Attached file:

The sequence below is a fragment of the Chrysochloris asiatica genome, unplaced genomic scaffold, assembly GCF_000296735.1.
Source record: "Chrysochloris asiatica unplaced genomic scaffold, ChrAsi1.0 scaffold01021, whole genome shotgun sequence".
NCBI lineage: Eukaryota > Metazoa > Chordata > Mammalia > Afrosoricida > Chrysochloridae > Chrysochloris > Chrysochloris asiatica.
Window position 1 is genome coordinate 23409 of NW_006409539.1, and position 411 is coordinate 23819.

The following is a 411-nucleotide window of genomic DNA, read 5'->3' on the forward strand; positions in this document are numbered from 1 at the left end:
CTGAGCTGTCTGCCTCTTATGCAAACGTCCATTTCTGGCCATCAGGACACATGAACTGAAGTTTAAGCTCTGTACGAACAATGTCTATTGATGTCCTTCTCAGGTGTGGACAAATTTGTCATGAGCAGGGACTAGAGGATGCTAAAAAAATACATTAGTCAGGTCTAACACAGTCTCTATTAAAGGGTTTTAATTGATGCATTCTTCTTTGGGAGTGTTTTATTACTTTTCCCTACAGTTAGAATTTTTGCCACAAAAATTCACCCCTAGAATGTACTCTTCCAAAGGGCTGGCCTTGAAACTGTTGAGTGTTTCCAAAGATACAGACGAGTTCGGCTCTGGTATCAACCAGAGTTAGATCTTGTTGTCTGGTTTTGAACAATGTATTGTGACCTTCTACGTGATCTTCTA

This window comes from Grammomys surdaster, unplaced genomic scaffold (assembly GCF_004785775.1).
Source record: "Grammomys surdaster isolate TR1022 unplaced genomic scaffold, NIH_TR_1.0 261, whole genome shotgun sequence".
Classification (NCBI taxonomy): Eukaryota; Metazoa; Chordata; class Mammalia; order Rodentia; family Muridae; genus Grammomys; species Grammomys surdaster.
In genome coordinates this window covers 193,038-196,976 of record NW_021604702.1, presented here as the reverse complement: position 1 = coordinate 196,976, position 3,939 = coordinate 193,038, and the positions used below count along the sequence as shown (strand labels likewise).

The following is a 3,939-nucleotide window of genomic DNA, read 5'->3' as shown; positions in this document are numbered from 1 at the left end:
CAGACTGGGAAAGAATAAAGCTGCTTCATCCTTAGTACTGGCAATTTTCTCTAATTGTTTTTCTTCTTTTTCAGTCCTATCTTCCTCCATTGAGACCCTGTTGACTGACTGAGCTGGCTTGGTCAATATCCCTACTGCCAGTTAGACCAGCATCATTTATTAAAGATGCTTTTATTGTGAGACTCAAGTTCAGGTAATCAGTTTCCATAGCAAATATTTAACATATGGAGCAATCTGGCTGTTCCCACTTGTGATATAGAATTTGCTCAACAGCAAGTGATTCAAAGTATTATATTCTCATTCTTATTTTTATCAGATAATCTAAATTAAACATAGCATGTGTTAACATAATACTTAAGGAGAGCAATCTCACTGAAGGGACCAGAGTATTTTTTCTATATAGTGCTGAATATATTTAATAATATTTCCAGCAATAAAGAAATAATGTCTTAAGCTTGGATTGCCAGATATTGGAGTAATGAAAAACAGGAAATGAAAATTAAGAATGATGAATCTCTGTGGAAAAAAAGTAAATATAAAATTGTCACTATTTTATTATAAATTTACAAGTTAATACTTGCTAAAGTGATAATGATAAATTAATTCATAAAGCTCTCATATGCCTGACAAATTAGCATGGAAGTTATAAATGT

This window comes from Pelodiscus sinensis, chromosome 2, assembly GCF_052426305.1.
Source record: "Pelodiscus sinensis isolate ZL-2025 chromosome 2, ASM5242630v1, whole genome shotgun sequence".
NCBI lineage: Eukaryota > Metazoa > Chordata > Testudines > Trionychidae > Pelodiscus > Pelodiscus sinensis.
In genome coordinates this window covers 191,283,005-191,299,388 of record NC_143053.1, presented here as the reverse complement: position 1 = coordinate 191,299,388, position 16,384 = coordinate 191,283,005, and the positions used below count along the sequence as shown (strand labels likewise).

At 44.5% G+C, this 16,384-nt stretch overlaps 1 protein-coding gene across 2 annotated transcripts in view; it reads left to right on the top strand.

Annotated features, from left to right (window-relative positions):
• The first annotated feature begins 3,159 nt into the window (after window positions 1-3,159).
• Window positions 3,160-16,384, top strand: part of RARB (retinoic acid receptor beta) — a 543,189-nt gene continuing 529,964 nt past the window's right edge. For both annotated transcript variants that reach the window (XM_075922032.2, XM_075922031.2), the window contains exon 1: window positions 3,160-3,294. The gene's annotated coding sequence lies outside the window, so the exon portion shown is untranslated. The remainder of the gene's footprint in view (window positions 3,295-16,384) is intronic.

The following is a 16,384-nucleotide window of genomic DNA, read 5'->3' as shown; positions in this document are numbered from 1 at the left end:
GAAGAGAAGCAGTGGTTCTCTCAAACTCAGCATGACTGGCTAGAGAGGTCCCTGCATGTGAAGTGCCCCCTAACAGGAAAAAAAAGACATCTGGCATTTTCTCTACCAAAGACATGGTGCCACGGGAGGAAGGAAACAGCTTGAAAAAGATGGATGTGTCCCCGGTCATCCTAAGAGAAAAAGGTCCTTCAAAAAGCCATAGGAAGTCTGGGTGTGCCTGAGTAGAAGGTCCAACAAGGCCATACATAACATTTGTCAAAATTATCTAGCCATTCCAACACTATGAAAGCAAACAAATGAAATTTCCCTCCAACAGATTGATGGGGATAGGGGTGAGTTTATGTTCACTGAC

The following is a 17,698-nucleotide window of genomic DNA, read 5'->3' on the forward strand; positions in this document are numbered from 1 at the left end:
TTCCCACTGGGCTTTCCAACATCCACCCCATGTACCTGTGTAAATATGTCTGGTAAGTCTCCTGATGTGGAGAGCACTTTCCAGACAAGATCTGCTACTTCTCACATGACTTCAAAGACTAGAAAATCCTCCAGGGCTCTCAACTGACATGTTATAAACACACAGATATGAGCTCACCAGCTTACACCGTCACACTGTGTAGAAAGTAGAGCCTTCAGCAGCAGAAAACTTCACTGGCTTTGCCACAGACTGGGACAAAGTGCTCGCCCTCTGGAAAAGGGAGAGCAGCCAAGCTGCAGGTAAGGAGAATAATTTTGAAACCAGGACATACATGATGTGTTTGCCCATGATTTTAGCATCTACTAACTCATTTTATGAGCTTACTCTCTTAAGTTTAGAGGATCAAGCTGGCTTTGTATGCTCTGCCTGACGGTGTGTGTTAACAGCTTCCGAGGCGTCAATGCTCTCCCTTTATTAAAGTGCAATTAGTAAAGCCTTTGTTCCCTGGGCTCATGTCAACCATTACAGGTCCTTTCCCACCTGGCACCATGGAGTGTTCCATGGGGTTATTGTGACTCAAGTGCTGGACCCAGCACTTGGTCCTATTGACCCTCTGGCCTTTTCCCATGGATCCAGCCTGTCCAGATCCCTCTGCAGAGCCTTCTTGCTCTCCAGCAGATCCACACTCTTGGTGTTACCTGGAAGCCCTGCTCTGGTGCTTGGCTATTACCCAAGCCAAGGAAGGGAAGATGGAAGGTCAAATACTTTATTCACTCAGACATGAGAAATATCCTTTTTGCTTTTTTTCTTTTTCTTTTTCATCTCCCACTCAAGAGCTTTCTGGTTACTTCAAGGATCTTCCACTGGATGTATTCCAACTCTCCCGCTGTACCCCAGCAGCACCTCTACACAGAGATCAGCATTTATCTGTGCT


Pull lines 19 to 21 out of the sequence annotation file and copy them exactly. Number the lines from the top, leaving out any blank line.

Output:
• The first annotated feature begins 3,159 nt into the window (after window positions 1-3,159).
• Window positions 3,160-16,384, top strand: part of RARB (retinoic acid receptor beta) — a 543,189-nt gene continuing 529,964 nt past the window's right edge. For both annotated transcript variants that reach the window (XM_075922032.2, XM_075922031.2), the window contains exon 1: window positions 3,160-3,294. The gene's annotated coding sequence lies outside the window, so the exon portion shown is untranslated. The remainder of the gene's footprint in view (window positions 3,295-16,384) is intronic.

The following is a 16,384-nucleotide window of genomic DNA, read 5'->3' as shown; positions in this document are numbered from 1 at the left end: